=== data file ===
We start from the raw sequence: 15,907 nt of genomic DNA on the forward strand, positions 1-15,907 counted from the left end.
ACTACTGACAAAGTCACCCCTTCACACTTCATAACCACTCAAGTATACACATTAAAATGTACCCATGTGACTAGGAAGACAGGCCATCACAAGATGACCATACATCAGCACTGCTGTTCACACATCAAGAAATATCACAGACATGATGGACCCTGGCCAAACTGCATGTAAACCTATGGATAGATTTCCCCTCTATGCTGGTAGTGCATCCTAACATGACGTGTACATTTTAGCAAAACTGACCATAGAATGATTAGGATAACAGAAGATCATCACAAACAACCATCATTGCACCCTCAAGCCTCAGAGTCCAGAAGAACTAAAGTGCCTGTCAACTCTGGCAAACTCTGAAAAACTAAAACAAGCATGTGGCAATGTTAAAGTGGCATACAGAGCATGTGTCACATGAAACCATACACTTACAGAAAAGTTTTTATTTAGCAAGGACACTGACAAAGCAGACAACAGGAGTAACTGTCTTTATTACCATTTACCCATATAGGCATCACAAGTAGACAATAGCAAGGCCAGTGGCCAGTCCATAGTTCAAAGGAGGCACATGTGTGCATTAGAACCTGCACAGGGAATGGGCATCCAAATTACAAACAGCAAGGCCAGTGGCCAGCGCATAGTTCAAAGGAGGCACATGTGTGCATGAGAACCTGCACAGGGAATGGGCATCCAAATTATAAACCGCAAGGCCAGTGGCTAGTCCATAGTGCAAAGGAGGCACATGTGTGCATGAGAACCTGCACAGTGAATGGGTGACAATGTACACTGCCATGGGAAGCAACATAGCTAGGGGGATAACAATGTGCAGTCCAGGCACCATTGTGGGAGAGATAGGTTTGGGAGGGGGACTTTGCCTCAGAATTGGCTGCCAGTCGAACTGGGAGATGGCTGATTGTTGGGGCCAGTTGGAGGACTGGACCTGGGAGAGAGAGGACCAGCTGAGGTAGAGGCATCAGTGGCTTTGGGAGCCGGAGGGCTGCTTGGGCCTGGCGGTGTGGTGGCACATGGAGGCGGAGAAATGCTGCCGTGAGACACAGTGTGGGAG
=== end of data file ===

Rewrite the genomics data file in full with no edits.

We start from the raw sequence: 15,907 nt of genomic DNA on the forward strand, positions 1-15,907 counted from the left end.
ACTACTGACAAAGTCACCCCTTCACACTTCATAACCACTCAAGTATACACATTAAAATGTACCCATGTGACTAGGAAGACAGGCCATCACAAGATGACCATACATCAGCACTGCTGTTCACACATCAAGAAATATCACAGACATGATGGACCCTGGCCAAACTGCATGTAAACCTATGGATAGATTTCCCCTCTATGCTGGTAGTGCATCCTAACATGACGTGTACATTTTAGCAAAACTGACCATAGAATGATTAGGATAACAGAAGATCATCACAAACAACCATCATTGCACCCTCAAGCCTCAGAGTCCAGAAGAACTAAAGTGCCTGTCAACTCTGGCAAACTCTGAAAAACTAAAACAAGCATGTGGCAATGTTAAAGTGGCATACAGAGCATGTGTCACATGAAACCATACACTTACAGAAAAGTTTTTATTTAGCAAGGACACTGACAAAGCAGACAACAGGAGTAACTGTCTTTATTACCATTTACCCATATAGGCATCACAAGTAGACAATAGCAAGGCCAGTGGCCAGTCCATAGTTCAAAGGAGGCACATGTGTGCATTAGAACCTGCACAGGGAATGGGCATCCAAATTACAAACAGCAAGGCCAGTGGCCAGCGCATAGTTCAAAGGAGGCACATGTGTGCATGAGAACCTGCACAGGGAATGGGCATCCAAATTATAAACCGCAAGGCCAGTGGCTAGTCCATAGTGCAAAGGAGGCACATGTGTGCATGAGAACCTGCACAGTGAATGGGTGACAATGTACACTGCCATGGGAAGCAACATAGCTAGGGGGATAACAATGTGCAGTCCAGGCACCATTGTGGGAGAGATAGGTTTGGGAGGGGGACTTTGCCTCAGAATTGGCTGCCAGTCGAACTGGGAGATGGCTGATTGTTGGGGCCAGTTGGAGGACTGGACCTGGGAGAGAGAGGACCAGCTGAGGTAGAGGCATCAGTGGCTTTGGGAGCCGGAGGGCTGCTTGGGCCTGGCGGTGTGGTGGCACATGGAGGCGGAGAAATGCTGCCGTGAGACACAGTGTGGGAG